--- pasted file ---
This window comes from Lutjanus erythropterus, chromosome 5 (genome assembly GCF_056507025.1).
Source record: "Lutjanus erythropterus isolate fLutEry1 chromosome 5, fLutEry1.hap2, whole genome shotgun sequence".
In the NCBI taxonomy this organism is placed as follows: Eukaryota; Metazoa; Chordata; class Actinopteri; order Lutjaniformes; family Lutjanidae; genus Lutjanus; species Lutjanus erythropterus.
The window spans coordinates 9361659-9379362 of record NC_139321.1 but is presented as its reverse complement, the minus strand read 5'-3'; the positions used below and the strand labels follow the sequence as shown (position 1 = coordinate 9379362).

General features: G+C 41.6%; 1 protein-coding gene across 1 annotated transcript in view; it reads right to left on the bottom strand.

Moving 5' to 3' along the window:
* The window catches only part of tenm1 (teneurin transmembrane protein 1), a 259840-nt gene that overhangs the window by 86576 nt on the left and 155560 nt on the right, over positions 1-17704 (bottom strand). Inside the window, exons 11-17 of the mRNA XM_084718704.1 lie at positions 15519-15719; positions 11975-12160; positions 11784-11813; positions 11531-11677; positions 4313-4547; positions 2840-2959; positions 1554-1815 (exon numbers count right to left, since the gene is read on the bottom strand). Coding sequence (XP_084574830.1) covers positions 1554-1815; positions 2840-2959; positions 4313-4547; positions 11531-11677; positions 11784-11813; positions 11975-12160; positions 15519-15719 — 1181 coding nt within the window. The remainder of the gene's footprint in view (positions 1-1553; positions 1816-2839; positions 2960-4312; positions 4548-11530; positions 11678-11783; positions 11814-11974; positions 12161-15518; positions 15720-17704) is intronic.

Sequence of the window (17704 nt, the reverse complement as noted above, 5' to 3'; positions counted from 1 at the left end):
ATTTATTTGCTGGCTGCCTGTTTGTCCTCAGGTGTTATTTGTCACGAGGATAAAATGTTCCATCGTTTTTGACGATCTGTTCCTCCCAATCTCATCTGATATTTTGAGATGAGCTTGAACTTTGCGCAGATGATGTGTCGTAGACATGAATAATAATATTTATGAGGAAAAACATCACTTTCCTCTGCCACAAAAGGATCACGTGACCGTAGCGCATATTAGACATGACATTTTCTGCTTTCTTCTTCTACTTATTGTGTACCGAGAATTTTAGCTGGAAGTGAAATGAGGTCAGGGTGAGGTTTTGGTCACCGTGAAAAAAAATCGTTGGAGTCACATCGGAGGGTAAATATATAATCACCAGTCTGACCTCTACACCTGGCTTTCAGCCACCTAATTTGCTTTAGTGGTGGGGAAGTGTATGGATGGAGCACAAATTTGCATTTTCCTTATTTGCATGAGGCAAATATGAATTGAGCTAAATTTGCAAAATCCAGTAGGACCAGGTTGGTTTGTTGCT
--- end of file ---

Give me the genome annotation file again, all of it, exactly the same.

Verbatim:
This window comes from Lutjanus erythropterus, chromosome 5 (genome assembly GCF_056507025.1).
Source record: "Lutjanus erythropterus isolate fLutEry1 chromosome 5, fLutEry1.hap2, whole genome shotgun sequence".
In the NCBI taxonomy this organism is placed as follows: Eukaryota; Metazoa; Chordata; class Actinopteri; order Lutjaniformes; family Lutjanidae; genus Lutjanus; species Lutjanus erythropterus.
The window spans coordinates 9361659-9379362 of record NC_139321.1 but is presented as its reverse complement, the minus strand read 5'-3'; the positions used below and the strand labels follow the sequence as shown (position 1 = coordinate 9379362).

General features: G+C 41.6%; 1 protein-coding gene across 1 annotated transcript in view; it reads right to left on the bottom strand.

Moving 5' to 3' along the window:
* The window catches only part of tenm1 (teneurin transmembrane protein 1), a 259840-nt gene that overhangs the window by 86576 nt on the left and 155560 nt on the right, over positions 1-17704 (bottom strand). Inside the window, exons 11-17 of the mRNA XM_084718704.1 lie at positions 15519-15719; positions 11975-12160; positions 11784-11813; positions 11531-11677; positions 4313-4547; positions 2840-2959; positions 1554-1815 (exon numbers count right to left, since the gene is read on the bottom strand). Coding sequence (XP_084574830.1) covers positions 1554-1815; positions 2840-2959; positions 4313-4547; positions 11531-11677; positions 11784-11813; positions 11975-12160; positions 15519-15719 — 1181 coding nt within the window. The remainder of the gene's footprint in view (positions 1-1553; positions 1816-2839; positions 2960-4312; positions 4548-11530; positions 11678-11783; positions 11814-11974; positions 12161-15518; positions 15720-17704) is intronic.

Sequence of the window (17704 nt, the reverse complement as noted above, 5' to 3'; positions counted from 1 at the left end):
ATTTATTTGCTGGCTGCCTGTTTGTCCTCAGGTGTTATTTGTCACGAGGATAAAATGTTCCATCGTTTTTGACGATCTGTTCCTCCCAATCTCATCTGATATTTTGAGATGAGCTTGAACTTTGCGCAGATGATGTGTCGTAGACATGAATAATAATATTTATGAGGAAAAACATCACTTTCCTCTGCCACAAAAGGATCACGTGACCGTAGCGCATATTAGACATGACATTTTCTGCTTTCTTCTTCTACTTATTGTGTACCGAGAATTTTAGCTGGAAGTGAAATGAGGTCAGGGTGAGGTTTTGGTCACCGTGAAAAAAAATCGTTGGAGTCACATCGGAGGGTAAATATATAATCACCAGTCTGACCTCTACACCTGGCTTTCAGCCACCTAATTTGCTTTAGTGGTGGGGAAGTGTATGGATGGAGCACAAATTTGCATTTTCCTTATTTGCATGAGGCAAATATGAATTGAGCTAAATTTGCAAAATCCAGTAGGACCAGGTTGGTTTGTTGCT